Most famous piano tuner in the world has died

Franz Mohr, who in his 24 years as the chief concert technician for Steinway & Sons brought a musician’s mind-set to the mechanics of important pianos and the care of those who played them, died on March 28 at his home in Lynbrook, N.Y., on Long Island, where he lived. He was 94. His son Michael, the director of restoration and customer services at Steinway, confirmed the death.

“I play more in Carnegie Hall than anybody else,” Mr. Mohr said in 1990, “but I have no audience.”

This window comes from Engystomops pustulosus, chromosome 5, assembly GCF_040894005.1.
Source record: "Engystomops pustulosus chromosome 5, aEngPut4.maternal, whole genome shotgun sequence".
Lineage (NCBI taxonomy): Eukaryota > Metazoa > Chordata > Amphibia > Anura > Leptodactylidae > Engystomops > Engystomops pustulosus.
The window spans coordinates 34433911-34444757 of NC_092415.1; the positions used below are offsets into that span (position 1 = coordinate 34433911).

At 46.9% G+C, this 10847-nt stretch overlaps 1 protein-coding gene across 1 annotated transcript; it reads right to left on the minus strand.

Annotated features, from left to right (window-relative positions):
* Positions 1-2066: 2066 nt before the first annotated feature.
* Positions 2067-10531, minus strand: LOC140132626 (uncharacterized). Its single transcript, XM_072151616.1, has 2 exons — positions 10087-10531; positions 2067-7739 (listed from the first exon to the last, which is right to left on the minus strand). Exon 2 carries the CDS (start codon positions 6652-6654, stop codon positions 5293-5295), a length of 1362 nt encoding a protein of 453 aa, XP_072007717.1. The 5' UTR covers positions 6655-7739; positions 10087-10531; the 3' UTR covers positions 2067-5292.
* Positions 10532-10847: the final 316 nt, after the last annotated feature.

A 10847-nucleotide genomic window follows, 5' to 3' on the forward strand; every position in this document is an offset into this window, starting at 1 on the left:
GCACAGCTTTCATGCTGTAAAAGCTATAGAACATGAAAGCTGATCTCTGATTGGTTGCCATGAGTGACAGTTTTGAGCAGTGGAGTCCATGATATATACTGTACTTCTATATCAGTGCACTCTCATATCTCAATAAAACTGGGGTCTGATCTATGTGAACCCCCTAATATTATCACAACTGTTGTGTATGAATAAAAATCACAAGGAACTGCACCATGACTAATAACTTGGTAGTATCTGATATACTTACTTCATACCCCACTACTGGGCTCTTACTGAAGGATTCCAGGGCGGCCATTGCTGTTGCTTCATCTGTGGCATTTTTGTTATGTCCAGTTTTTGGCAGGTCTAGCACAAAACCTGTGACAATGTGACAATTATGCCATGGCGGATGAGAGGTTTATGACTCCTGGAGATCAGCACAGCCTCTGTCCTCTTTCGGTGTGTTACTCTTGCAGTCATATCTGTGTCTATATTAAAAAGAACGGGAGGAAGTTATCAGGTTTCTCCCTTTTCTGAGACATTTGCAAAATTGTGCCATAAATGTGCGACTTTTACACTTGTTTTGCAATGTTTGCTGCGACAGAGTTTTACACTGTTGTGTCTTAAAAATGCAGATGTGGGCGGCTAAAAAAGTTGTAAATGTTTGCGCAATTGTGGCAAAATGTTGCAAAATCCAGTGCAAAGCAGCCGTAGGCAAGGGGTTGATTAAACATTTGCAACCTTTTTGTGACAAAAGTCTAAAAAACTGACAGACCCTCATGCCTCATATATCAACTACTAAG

Franz Mohr was born in Nörvenich, Germany, on Sept. 17, 1927, the son of Jakob Mohr, a postal worker, and Christina (Stork) Mohr. The family moved to nearby Düren when he was a child; in 1944, when he was a teenager, he survived an air raid.

His interest in music began not with pianos but with the viola and the violin. He studied at academies in Cologne and Detmold and, in his 20s, played guitar and mandolin in German dance bands.

He was playing Dixieland music one night when he spotted a woman on the dance floor. “I fell in love with her as soon as I saw her and said to my friends, ‘That is the girl I’m going to marry,’” he recalled in his memoir. Her name was Elisabeth Zillikens, and they married in 1954. Besides his son Michael, she survives him, as does a daughter, Ellen; seven grandchildren; and three great-grandchildren. Another son, Peter, died in 2019.